Academic pursuit in a post pandemic classroom


A comic depicting students carrying over pandemic-era study habits back with them into in-person learning. Graphic illustration by Sarah Zhang.

Sarah Zhang, Staffer

In response to the COVID-19 pandemic, some teachers supported distracted students with accommodations including lighter course loads, extensions for late work and adjusted expectations overall. Although it has been two years since students have returned to in-person learning, many expect the same treatment. These lingering study habits are concerning, as they don’t effectively train students to adapt to future challenges. While teachers can aid students by striking a balance between engagement and rigor, students also must shift their mindsets to genuinely engage in the classroom.

Lynbrook has always prided itself on rigorous learning standards, of which its students are expected to uphold. Yet according to recent CAASPP data, both math and language arts scores of non-economically challenged FUHSD students declined from 2020-22.

“The Bay Area grindset is motivating but also negative,” Lynbrook alumni and MIT freshman Albert Tam said. “My peers were doing so much, which encouraged me to participate in more activities, and I’m happy with what I did. That being said, the culture can definitely get toxic.” 

During the 2020-21 school year, teachers were teaching black boxes of names on Zoom. On the other side of the screen, students often engaged in non-school related activities. With digital turn-in conversions, students increasingly skirted academic honesty policies. Sharing academic materials over the Internet became more prevalent, with sites such as Chegg reporting a 67% subscriber increase in 2020 from the previous year. This means students were relying on possibly misleading or outdated information, foregoing the learning process.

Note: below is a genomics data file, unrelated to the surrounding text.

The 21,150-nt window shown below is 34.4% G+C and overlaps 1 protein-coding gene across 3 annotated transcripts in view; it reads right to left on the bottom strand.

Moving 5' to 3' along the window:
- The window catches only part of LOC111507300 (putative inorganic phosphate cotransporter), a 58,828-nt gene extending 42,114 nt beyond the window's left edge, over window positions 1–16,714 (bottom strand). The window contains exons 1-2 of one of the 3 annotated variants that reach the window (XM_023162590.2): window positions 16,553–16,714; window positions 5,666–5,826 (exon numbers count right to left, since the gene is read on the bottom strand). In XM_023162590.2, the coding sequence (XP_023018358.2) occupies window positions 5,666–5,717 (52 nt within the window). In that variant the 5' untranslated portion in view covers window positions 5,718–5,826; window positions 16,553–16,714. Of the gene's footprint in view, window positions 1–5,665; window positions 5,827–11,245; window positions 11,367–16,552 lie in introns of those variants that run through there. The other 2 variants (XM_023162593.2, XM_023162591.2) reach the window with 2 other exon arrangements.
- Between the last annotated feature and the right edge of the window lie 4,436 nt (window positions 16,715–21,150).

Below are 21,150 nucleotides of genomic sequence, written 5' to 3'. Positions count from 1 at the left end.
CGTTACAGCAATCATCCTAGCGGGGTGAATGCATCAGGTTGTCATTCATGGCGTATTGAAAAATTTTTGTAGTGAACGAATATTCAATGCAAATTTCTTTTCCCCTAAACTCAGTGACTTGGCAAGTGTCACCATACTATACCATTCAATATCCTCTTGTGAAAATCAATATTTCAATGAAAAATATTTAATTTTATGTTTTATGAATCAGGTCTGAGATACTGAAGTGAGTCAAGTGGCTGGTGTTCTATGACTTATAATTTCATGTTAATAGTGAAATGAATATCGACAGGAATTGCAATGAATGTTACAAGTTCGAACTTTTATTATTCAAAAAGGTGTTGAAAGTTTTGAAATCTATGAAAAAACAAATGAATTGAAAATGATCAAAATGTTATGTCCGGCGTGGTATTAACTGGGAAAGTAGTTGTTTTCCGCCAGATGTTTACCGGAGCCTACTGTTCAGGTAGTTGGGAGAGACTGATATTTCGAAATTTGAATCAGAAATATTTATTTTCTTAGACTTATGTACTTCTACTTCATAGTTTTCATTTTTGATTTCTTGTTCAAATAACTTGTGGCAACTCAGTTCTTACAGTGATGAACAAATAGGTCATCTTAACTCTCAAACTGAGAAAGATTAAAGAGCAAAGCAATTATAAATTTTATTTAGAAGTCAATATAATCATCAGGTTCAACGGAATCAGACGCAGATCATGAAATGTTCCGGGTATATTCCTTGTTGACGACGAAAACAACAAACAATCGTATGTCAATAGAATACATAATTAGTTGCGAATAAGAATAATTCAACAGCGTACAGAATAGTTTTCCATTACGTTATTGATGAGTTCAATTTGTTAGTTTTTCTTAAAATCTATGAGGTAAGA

Leniency in grading is another factor that incentivized students to slack off. In July 2021, the State of California passed legislation allowing students to request  “Pass” or “No Pass” grades in their classes in lieu of the traditional letter grades. A “Pass,” which replaced everything above an F, eradicated many students’ drive to work for a higher letter grade. 

This lower desire for achievement contributed to a vicious cycle of non-participation and dropping grades, affecting those who were unprepared for the return to structured academics. It is thus crucial that students shake off their pandemic sluggishness. 

 “It is a problem if you’re constantly limiting yourself to what’s most convenient,” senior Sophia Das said. “By repeatedly choosing the easy way out, you’re going to stunt your growth and responsiveness to change.”

Students should not continue to expect the same treatment from their teachers, especially as many are missing a large chunk of what was previously thought to be basic knowledge. 

“I have to spend more time on founding documents than I normally would have, because they weren’t necessarily delved into due to remote learning,” AP U.S. History and World History teacher Kyle Howden said. “It takes up more time, whereas traditionally I wouldn’t necessarily have to go into as much depth.”

As teachers make a conscious effort to fill in these learning gaps to build a foundation for future learning, students should likewise strive to develop proficiency in what they are taught. Though it is unreasonable to expect students to be completely unfazed after a once-in-a-lifetime pandemic, students should be open to learning, rather than slipping back into pandemic torpor.